When the various appetites and passions that take place in man are constantly and uniformly directed to, and placed upon, their proper objects and when each and every one of these are kept in due bounds, one not indulged to the suppressing of another such a creature may be said to be perfect.
When the springs of action in us, namely selfishness and benevolence, hope and fear, and the like, are duly balanced, so as that one isn't greater than the others; and, when all these, together with the principle of activity or self-motion, are wholly subject to that principle of intelligence which is likewise a part of the human constitution, and which was intended to guide and direct the whole; then, according to his nature, this is called human perfection, not in distinction from, but considered to be the same as, Christian perfection.
The design of Christianity was to engage us to act the part, and to fill up the just and proper characters of human beings; and. not to enable us to resemble the characters of Angels. The design of Christianity was to make us good people; and not to make us more or better than human beings; and therefore, Christian perfection must be the same as human perfection.
Great riches are likely to engross the hearts and affections of those who possess them, and this shuts up their tenderness and compassion to the rest of their fellow-creatures. And although a person's benevolent actions ought to be proportioned to his wealth and riches, and to the needs and circumstances of his neighbors; Jesus knew, as we do, that great possessions and great benevolence seldom meet in the same person; and this justifies our Master's remark to the rich young man.
People like the young man he referred to are too ready to rest satisfied with not having done evil, whereas, our Master assures us, that as great a regard must be had for doing good, as for simply not doing evil, and that not actively doing good will render us just as blameworthy, and condemnable. "For I was hungry, and you gave me no food, I was thirsty and you gave me nothing to drink, I was a stranger and you didn't take me in, naked and you didn't clothe me, in prison and you didn't visit me." (Matt. 25:41)
A benevolent disposition is the most noble and God-like part of our Nature, and, is therefore called the perfection of it. Jesus clearly states (Luke 6:36) "Be merciful (or kind, or benevolent) just as your Father is merciful." and as is recorded in Matthew, 5:48, is the same as to say, "Be perfect, as your heavenly Father is perfect." When Jesus called us to be the kind of tree that bear good fruit (Matt. 7:17-18) he makes it clear that we have the ability to do good and become morally perfect: "Either make the tree good and its fruit good, or make the Tree bad and its fruit bad, for the tree is known by its fruit." He notes that we must build treasure in Heaven and in our own hearts, so that "a good man brings good things out of the good stored within him." (Matt. 6:20; 12:35)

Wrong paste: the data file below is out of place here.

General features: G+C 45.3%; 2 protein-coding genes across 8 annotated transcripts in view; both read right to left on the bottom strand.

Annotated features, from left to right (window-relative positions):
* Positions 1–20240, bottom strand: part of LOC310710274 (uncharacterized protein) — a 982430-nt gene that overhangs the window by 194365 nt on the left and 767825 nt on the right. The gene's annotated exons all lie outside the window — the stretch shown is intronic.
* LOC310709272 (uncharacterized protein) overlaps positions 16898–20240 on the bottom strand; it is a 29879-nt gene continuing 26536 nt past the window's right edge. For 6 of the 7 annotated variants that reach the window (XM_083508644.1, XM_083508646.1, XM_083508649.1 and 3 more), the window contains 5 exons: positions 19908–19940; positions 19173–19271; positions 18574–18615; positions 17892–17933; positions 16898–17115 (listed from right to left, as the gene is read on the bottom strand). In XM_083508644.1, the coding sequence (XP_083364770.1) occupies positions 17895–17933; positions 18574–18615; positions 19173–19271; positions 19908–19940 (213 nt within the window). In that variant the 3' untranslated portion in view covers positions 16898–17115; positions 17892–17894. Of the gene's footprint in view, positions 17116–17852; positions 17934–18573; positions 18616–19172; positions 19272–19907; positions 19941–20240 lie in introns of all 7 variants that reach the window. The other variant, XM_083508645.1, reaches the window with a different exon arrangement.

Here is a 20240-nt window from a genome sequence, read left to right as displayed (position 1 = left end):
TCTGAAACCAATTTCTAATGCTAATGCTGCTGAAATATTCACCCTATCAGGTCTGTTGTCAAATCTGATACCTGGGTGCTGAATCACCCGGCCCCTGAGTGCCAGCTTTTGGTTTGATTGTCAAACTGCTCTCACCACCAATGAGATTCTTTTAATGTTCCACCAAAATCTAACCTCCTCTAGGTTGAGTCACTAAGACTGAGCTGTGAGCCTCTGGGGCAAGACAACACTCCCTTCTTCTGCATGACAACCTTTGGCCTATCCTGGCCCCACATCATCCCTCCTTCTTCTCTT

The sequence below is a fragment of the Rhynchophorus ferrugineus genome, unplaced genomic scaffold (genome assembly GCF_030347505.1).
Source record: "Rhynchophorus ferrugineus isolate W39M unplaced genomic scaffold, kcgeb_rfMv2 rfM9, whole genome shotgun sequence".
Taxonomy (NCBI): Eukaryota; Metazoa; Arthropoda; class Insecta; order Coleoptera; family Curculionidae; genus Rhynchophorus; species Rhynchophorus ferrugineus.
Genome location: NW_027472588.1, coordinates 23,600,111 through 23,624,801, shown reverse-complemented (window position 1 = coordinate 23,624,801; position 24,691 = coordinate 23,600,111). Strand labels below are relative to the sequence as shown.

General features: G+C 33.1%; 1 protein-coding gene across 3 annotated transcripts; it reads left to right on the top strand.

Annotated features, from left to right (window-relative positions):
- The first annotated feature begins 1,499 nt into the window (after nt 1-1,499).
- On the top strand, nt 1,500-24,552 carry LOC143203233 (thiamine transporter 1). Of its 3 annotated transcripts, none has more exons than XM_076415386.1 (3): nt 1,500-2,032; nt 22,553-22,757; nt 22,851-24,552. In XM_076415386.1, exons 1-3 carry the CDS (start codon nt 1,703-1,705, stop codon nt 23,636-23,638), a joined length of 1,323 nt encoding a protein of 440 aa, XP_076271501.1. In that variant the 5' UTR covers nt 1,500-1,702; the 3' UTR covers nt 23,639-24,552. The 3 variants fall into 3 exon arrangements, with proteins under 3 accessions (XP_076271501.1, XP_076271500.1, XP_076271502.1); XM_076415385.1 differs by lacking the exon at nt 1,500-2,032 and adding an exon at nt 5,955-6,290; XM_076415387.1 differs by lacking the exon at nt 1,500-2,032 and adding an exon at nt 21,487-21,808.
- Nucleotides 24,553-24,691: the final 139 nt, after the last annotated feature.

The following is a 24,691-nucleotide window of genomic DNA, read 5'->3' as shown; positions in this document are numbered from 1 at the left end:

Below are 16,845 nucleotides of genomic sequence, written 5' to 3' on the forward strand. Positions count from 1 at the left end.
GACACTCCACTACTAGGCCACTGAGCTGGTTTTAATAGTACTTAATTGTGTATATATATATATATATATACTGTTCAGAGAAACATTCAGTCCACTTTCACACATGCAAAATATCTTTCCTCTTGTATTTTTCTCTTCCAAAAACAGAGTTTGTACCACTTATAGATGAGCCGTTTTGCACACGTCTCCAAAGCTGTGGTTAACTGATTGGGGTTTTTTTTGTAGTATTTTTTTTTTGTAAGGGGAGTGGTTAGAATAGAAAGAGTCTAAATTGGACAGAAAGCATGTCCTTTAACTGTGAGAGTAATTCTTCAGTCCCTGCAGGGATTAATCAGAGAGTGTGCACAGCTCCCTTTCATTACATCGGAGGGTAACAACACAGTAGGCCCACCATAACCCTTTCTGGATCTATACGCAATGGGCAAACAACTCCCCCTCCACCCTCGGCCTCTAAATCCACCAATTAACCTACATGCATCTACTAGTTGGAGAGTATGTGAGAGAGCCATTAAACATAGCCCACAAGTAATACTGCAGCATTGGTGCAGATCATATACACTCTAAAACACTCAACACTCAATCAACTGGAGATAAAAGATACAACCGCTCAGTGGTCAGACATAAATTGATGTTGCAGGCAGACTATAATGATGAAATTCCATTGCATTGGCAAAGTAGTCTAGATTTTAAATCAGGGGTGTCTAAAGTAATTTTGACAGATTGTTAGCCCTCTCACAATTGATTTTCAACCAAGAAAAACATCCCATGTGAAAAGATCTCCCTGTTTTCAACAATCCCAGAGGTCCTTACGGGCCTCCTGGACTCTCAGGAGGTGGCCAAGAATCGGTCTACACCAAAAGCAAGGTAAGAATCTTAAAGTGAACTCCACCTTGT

Jesus requires a conformity of mind and life to that rule of action that is founded in the reason of things; and makes or declares that compliance to be the sole ground of divine acceptance, and the only way to life eternal.
And, to prove this proposition, the young man's question, that he put to Jesus, namely, "Good Master, what good thing shall I do that I may have eternal life?" And likewise our Mater's plain and full answer to this important question was, "If you would enter into life, keep the commandments." (Matt. 19:16-17)
So that to be perfect, according to the plain sense and meaning of our Master, Jesus, is to put on such a benevolent disposition, as will dispose and engage us to pursue the good and happiness of our neighbors as well as our own, and so far as we have power and opportunity for doing it; and if the circumstances of things require it, to part with our all, in this world, for their sakes. "If you want to be perfect, go, sell your possessions an give to the poor, and you will have treasure in heaven. Then come, follow me."